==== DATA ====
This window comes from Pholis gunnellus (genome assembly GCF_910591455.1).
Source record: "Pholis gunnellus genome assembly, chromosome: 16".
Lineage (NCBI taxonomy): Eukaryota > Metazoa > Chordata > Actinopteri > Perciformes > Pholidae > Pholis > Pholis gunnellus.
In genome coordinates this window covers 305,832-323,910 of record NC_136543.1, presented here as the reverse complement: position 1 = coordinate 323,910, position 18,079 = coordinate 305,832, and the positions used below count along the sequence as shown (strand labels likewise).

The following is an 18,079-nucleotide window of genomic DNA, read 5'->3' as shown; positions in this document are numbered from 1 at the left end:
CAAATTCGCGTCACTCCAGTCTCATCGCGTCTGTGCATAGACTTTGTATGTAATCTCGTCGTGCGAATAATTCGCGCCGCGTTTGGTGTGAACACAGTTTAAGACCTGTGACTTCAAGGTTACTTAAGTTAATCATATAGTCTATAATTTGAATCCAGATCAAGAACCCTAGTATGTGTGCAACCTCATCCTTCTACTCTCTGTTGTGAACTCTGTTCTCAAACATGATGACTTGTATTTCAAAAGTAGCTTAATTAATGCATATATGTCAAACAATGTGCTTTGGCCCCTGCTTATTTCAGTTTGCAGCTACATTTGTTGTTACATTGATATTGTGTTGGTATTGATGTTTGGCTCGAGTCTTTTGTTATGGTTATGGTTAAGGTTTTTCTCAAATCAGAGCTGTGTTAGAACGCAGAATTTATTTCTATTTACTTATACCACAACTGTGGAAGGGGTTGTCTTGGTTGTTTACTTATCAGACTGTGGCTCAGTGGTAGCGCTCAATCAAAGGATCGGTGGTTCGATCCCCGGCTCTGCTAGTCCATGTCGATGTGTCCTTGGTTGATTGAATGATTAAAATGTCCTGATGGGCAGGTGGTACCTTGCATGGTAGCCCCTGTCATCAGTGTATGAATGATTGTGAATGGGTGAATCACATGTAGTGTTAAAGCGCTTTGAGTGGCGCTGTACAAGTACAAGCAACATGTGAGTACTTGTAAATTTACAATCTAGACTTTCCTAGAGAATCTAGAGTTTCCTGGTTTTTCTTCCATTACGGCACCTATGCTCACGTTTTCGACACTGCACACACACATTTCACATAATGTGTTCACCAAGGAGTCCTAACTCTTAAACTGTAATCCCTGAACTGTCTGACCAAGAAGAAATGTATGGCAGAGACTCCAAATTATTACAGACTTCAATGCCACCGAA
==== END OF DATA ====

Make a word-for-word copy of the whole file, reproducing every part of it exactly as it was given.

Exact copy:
This window comes from Pholis gunnellus (genome assembly GCF_910591455.1).
Source record: "Pholis gunnellus genome assembly, chromosome: 16".
Lineage (NCBI taxonomy): Eukaryota > Metazoa > Chordata > Actinopteri > Perciformes > Pholidae > Pholis > Pholis gunnellus.
In genome coordinates this window covers 305,832-323,910 of record NC_136543.1, presented here as the reverse complement: position 1 = coordinate 323,910, position 18,079 = coordinate 305,832, and the positions used below count along the sequence as shown (strand labels likewise).

The following is an 18,079-nucleotide window of genomic DNA, read 5'->3' as shown; positions in this document are numbered from 1 at the left end:
CAAATTCGCGTCACTCCAGTCTCATCGCGTCTGTGCATAGACTTTGTATGTAATCTCGTCGTGCGAATAATTCGCGCCGCGTTTGGTGTGAACACAGTTTAAGACCTGTGACTTCAAGGTTACTTAAGTTAATCATATAGTCTATAATTTGAATCCAGATCAAGAACCCTAGTATGTGTGCAACCTCATCCTTCTACTCTCTGTTGTGAACTCTGTTCTCAAACATGATGACTTGTATTTCAAAAGTAGCTTAATTAATGCATATATGTCAAACAATGTGCTTTGGCCCCTGCTTATTTCAGTTTGCAGCTACATTTGTTGTTACATTGATATTGTGTTGGTATTGATGTTTGGCTCGAGTCTTTTGTTATGGTTATGGTTAAGGTTTTTCTCAAATCAGAGCTGTGTTAGAACGCAGAATTTATTTCTATTTACTTATACCACAACTGTGGAAGGGGTTGTCTTGGTTGTTTACTTATCAGACTGTGGCTCAGTGGTAGCGCTCAATCAAAGGATCGGTGGTTCGATCCCCGGCTCTGCTAGTCCATGTCGATGTGTCCTTGGTTGATTGAATGATTAAAATGTCCTGATGGGCAGGTGGTACCTTGCATGGTAGCCCCTGTCATCAGTGTATGAATGATTGTGAATGGGTGAATCACATGTAGTGTTAAAGCGCTTTGAGTGGCGCTGTACAAGTACAAGCAACATGTGAGTACTTGTAAATTTACAATCTAGACTTTCCTAGAGAATCTAGAGTTTCCTGGTTTTTCTTCCATTACGGCACCTATGCTCACGTTTTCGACACTGCACACACACATTTCACATAATGTGTTCACCAAGGAGTCCTAACTCTTAAACTGTAATCCCTGAACTGTCTGACCAAGAAGAAATGTATGGCAGAGACTCCAAATTATTACAGACTTCAATGCCACCGAA